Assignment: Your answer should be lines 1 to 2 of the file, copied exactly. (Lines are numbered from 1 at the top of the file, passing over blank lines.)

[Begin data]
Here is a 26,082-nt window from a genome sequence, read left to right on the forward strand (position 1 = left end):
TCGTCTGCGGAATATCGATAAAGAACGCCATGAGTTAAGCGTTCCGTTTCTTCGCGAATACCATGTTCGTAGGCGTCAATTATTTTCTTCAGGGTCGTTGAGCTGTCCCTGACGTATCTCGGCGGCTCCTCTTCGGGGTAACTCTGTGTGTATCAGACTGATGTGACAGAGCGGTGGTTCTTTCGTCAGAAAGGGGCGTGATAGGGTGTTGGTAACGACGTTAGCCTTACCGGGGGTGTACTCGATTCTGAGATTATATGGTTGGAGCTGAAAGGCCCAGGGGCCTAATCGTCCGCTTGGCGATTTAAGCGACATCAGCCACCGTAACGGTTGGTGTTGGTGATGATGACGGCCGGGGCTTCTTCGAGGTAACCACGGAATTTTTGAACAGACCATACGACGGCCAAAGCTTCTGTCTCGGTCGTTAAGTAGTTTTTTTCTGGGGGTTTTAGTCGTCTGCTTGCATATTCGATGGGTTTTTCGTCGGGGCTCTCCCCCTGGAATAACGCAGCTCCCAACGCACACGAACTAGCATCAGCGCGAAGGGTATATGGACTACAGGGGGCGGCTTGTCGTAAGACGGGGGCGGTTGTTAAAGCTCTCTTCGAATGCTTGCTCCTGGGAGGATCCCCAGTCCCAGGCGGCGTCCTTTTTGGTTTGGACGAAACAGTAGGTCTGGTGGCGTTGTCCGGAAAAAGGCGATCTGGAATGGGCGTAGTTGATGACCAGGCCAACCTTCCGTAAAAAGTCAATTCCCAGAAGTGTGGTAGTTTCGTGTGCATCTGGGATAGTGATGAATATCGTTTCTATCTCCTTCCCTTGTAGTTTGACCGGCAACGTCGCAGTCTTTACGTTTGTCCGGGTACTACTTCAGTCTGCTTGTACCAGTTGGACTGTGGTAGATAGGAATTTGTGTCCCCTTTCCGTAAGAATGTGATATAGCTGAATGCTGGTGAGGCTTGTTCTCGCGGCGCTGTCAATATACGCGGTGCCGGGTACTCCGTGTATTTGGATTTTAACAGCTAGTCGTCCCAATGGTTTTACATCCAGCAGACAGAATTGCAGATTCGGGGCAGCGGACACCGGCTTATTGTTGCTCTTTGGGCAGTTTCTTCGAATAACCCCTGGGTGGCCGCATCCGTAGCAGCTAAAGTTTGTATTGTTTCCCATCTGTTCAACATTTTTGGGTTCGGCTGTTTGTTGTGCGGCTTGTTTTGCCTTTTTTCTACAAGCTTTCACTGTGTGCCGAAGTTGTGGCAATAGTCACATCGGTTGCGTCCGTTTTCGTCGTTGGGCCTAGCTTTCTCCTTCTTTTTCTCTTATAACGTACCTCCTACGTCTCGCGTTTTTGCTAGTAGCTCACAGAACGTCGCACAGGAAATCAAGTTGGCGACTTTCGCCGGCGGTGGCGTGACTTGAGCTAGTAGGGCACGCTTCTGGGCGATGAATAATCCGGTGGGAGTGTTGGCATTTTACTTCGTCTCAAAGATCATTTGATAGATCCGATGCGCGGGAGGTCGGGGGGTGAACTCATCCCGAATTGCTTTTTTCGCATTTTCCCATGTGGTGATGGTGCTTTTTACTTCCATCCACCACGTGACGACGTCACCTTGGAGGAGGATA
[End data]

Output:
Here is a 26,082-nt window from a genome sequence, read left to right on the forward strand (position 1 = left end):
TCGTCTGCGGAATATCGATAAAGAACGCCATGAGTTAAGCGTTCCGTTTCTTCGCGAATACCATGTTCGTAGGCGTCAATTATTTTCTTCAGGGTCGTTGAGCTGTCCCTGACGTATCTCGGCGGCTCCTCTTCGGGGTAACTCTGTGTGTATCAGACTGATGTGACAGAGCGGTGGTTCTTTCGTCAGAAAGGGGCGTGATAGGGTGTTGGTAACGACGTTAGCCTTACCGGGGGTGTACTCGATTCTGAGATTATATGGTTGGAGCTGAAAGGCCCAGGGGCCTAATCGTCCGCTTGGCGATTTAAGCGACATCAGCCACCGTAACGGTTGGTGTTGGTGATGATGACGGCCGGGGCTTCTTCGAGGTAACCACGGAATTTTTGAACAGACCATACGACGGCCAAAGCTTCTGTCTCGGTCGTTAAGTAGTTTTTTTCTGGGGGTTTTAGTCGTCTGCTTGCATATTCGATGGGTTTTTCGTCGGGGCTCTCCCCCTGGAATAACGCAGCTCCCAACGCACACGAACTAGCATCAGCGCGAAGGGTATATGGACTACAGGGGGCGGCTTGTCGTAAGACGGGGGCGGTTGTTAAAGCTCTCTTCGAATGCTTGCTCCTGGGAGGATCCCCAGTCCCAGGCGGCGTCCTTTTTGGTTTGGACGAAACAGTAGGTCTGGTGGCGTTGTCCGGAAAAAGGCGATCTGGAATGGGCGTAGTTGATGACCAGGCCAACCTTCCGTAAAAAGTCAATTCCCAGAAGTGTGGTAGTTTCGTGTGCATCTGGGATAGTGATGAATATCGTTTCTATCTCCTTCCCTTGTAGTTTGACCGGCAACGTCGCAGTCTTTACGTTTGTCCGGGTACTACTTCAGTCTGCTTGTACCAGTTGGACTGTGGTAGATAGGAATTTGTGTCCCCTTTCCGTAAGAATGTGATATAGCTGAATGCTGGTGAGGCTTGTTCTCGCGGCGCTGTCAATATACGCGGTGCCGGGTACTCCGTGTATTTGGATTTTAACAGCTAGTCGTCCCAATGGTTTTACATCCAGCAGACAGAATTGCAGATTCGGGGCAGCGGACACCGGCTTATTGTTGCTCTTTGGGCAGTTTCTTCGAATAACCCCTGGGTGGCCGCATCCGTAGCAGCTAAAGTTTGTATTGTTTCCCATCTGTTCAACATTTTTGGGTTCGGCTGTTTGTTGTGCGGCTTGTTTTGCCTTTTTTCTACAAGCTTTCACTGTGTGCCGAAGTTGTGGCAATAGTCACATCGGTTGCGTCCGTTTTCGTCGTTGGGCCTAGCTTTCTCCTTCTTTTTCTCTTATAACGTACCTCCTACGTCTCGCGTTTTTGCTAGTAGCTCACAGAACGTCGCACAGGAAATCAAGTTGGCGACTTTCGCCGGCGGTGGCGTGACTTGAGCTAGTAGGGCACGCTTCTGGGCGATGAATAATCCGGTGGGAGTGTTGGCATTTTACTTCGTCTCAAAGATCATTTGATAGATCCGATGCGCGGGAGGTCGGGGGGTGAACTCATCCCGAATTGCTTTTTTCGCATTTTCCCATGTGGTGATGGTGCTTTTTACTTCCATCCACCACGTGACGACGTCACCTTGGAGGAGGATA